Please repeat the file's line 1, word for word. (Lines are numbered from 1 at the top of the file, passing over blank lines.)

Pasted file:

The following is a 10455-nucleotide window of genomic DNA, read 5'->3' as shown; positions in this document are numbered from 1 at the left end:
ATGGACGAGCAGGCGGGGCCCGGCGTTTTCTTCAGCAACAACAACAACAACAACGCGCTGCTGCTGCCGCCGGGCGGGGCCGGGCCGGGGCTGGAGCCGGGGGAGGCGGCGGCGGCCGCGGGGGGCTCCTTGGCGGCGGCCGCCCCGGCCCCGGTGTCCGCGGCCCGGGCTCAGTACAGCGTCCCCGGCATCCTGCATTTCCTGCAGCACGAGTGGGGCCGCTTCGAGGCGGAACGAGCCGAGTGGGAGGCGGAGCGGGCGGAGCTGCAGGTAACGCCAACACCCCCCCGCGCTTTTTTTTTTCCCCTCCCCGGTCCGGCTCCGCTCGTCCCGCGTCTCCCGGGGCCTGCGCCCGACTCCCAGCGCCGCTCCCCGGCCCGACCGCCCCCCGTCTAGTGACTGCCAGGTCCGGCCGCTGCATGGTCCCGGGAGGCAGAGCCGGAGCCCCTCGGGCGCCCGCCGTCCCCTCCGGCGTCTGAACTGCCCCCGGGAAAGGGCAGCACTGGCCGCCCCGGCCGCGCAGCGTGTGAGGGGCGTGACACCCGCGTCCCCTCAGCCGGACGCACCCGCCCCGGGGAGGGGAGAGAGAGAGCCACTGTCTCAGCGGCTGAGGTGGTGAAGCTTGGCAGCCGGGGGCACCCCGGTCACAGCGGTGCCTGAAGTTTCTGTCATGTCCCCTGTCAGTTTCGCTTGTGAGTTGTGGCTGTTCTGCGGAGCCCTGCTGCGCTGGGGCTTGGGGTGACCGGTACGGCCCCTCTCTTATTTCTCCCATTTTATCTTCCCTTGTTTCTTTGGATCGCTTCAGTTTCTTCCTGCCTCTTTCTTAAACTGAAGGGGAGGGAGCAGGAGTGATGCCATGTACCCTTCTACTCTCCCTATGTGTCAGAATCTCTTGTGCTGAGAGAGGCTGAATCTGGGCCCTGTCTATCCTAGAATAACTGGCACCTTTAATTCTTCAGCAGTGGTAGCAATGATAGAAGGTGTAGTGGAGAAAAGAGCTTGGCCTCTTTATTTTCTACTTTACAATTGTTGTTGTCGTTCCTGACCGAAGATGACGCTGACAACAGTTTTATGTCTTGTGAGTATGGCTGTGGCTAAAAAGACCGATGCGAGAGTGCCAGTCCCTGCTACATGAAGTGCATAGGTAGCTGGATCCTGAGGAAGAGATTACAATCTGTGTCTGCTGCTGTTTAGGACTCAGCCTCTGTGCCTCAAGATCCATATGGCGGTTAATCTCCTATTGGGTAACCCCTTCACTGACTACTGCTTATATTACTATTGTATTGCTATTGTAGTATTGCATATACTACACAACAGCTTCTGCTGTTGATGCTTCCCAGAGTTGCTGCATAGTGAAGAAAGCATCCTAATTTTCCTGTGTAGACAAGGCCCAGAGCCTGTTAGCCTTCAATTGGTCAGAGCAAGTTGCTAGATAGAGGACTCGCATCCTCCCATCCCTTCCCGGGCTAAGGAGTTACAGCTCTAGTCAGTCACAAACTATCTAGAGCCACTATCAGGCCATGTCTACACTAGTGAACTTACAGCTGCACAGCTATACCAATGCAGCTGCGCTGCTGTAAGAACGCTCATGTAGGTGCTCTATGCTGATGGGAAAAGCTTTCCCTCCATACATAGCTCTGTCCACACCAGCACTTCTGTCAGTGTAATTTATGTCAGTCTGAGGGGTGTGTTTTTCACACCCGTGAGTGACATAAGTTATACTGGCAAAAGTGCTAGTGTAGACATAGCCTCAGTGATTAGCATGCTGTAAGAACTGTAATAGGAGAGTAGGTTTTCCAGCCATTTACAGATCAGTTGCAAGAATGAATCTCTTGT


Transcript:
The following is a 10455-nucleotide window of genomic DNA, read 5'->3' as shown; positions in this document are numbered from 1 at the left end: